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Takashi's Noodles Paperback – April 1, 2009

4.2 out of 5 stars 35 customer reviews

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Editorial Reviews

From Publishers Weekly

Expertly synthesizing his experience in French, American and Japanese kitchens, James Beard Award-winning chef Yagihashi gives noodle-philiacs 75 inventive, appetizing reasons to drop the take-out and roll up their sleeves. Divided by noodle type (ramen, soba, udon, somen, other Asian noodles and pasta), offerings like sake-steamed chicken with ramen, beef short ribs served with chewy saifun bean threads, and classics like Pad Thai and pho, all showcase the versatility of the simple noodle. International riffs like Soba Gnocchi with Celery Root Foam, Cassoulet of Crab, Kimchi and Harusame and the down-home comfort of Corned Beef with Rice Noodles exemplify Yagihashi's global approach. Instructions for making one's own soba noodles, egg pasta and somen (as well as six dipping sauces) complete the roundup, and sticklers for detail will be pleased that Yagihashi is not one to cut corners. Though it contains recipes for practically every skill level and taste, cooks without access to a well-stocked Asian grocery are likely to wind up frustrated. Noodle fans with a stocked pantry will have plenty to slurp about. 40 color photos.
Copyright © Reed Business Information, a division of Reed Elsevier Inc. All rights reserved.

Review

“Noodle fans with a stocked pantry will find plenty to slurp about.”
—Publishers Weekly
 
Takashi has “given us what’s become a rarity—a cookbook that is equal parts timely, useful, and pretty.”
—Chicago Magazine
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Product Details

  • Paperback: 176 pages
  • Publisher: Ten Speed Press (March 3, 2009)
  • Language: English
  • ISBN-10: 1580089658
  • ISBN-13: 978-1580089654
  • Product Dimensions: 9.1 x 0.7 x 9.5 inches
  • Shipping Weight: 1.6 pounds (View shipping rates and policies)
  • Average Customer Review: 4.2 out of 5 stars  See all reviews (35 customer reviews)
  • Amazon Best Sellers Rank: #203,701 in Books (See Top 100 in Books)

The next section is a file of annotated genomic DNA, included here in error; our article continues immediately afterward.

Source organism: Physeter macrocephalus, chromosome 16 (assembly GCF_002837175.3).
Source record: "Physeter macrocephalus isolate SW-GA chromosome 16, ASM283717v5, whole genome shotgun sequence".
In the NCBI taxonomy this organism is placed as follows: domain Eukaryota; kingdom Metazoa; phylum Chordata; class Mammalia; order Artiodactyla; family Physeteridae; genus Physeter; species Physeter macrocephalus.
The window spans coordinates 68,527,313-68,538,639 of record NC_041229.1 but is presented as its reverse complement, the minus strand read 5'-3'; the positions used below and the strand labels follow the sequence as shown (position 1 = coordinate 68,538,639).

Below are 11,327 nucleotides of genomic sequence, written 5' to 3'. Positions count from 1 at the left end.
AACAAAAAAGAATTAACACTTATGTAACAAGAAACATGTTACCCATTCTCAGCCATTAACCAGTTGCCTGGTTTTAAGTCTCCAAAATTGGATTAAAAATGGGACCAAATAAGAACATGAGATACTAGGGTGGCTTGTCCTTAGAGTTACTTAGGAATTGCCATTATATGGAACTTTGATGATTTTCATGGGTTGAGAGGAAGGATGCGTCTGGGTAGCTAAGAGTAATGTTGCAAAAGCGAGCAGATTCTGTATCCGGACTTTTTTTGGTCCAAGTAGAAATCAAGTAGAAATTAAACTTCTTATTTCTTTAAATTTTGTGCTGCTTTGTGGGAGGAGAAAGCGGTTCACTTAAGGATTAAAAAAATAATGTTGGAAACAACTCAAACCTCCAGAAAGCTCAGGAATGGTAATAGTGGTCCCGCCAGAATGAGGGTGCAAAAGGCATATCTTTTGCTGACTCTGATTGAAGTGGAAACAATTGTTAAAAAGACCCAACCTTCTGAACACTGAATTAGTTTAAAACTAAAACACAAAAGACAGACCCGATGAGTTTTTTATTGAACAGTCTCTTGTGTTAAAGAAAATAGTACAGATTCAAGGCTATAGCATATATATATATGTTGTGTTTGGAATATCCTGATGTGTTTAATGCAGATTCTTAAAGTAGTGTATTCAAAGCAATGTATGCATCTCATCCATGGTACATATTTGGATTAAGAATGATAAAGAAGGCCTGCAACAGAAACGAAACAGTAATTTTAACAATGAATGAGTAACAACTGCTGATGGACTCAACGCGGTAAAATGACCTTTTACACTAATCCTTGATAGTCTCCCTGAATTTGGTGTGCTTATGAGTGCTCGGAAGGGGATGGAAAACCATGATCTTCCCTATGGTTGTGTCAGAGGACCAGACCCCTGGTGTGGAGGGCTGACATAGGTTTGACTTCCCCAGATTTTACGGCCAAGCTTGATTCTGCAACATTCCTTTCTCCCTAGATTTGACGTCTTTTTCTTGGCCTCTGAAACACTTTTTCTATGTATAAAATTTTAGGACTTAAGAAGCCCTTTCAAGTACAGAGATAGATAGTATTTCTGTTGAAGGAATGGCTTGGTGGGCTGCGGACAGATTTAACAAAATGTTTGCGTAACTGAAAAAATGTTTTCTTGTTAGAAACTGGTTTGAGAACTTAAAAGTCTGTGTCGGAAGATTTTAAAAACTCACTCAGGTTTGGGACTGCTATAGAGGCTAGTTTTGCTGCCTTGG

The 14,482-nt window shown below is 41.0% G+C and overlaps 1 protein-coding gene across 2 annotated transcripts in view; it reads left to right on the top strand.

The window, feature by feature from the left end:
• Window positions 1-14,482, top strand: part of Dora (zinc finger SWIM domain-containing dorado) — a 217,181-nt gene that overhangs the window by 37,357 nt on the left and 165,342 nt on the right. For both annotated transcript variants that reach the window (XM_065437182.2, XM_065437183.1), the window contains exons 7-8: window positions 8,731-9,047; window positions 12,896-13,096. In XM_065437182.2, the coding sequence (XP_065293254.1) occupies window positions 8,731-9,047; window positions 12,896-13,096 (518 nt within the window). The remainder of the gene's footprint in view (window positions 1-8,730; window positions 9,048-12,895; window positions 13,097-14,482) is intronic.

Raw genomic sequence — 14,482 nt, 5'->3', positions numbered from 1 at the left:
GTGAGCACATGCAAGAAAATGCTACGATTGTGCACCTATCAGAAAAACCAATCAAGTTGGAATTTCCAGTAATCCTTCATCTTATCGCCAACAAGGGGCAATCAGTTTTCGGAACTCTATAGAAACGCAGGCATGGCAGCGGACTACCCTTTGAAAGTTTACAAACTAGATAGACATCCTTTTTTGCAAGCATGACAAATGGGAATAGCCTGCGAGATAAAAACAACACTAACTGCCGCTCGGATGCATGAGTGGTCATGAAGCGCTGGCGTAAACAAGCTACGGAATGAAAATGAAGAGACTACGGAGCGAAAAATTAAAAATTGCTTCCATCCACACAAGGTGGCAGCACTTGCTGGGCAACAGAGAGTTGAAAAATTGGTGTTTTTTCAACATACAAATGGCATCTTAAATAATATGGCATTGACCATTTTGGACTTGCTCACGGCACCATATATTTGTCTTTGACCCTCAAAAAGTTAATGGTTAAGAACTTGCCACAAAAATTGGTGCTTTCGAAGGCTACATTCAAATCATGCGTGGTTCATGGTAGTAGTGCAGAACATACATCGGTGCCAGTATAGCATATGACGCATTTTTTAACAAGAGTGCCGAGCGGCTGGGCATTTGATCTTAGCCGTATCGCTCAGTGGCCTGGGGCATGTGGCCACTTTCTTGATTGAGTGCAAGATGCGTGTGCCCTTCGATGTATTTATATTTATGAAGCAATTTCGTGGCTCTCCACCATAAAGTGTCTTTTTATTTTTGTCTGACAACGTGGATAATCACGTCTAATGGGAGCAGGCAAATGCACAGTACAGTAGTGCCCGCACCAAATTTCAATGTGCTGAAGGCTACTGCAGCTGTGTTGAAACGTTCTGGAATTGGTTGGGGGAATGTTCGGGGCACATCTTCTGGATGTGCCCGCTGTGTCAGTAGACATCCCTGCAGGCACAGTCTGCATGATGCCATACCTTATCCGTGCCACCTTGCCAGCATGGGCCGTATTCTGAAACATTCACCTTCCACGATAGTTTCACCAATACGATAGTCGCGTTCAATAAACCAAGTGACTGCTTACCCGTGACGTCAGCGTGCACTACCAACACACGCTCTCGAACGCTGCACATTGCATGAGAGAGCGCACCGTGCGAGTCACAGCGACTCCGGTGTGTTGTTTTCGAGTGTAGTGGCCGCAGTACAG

Customer Reviews

Top Customer Reviews

Format: Paperback
This wonderful cookbook specializes in Japanese noodles and includes a number of variations for udon, soba, and ramen. It includes detailed descriptions of ingredients and a little bit of background on each style of noodle. Although I haven't made the handmade soba noodles, I have tried the udon recipes and they came out better than most Japanese restaurants. Please do not be put off by the review stating that this is a horrible book because the short ribs are not cooked long enough. The recipe included in this book is for Japanese style beef short ribs which are a half inch thick cut along the bias, as you would see in shabu-shabu or Korean barbeque recipes, and therefore a minute per side is a reasonable estimate.
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Takashi did a great job writing a Japanese noodle cookbook using available ingredients found in the western grocery stores. His recipes are not what I call a fusion style of recipes and he stays true to his background by presenting true Japanese noodle recipes.

His Japanese recipes are very solid and traditional recipes with beautiful presentation and photos. Pages 1-94 are Japanese recipes and pages 96-127 delves into other Asian as well as western noodle dishes.

The cold noodle dipping sauces are excellent with some innovative ideas such as tomato dipping sauce which I found very interesting. It does go extremely well with chilled somen noodle.
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First off, ignore the one star review. The review bought the wrong type of rib cut and is blaming it on the book. You have to get the across the bone Asian style rib cut..not the between the bone American/European style Rib cut.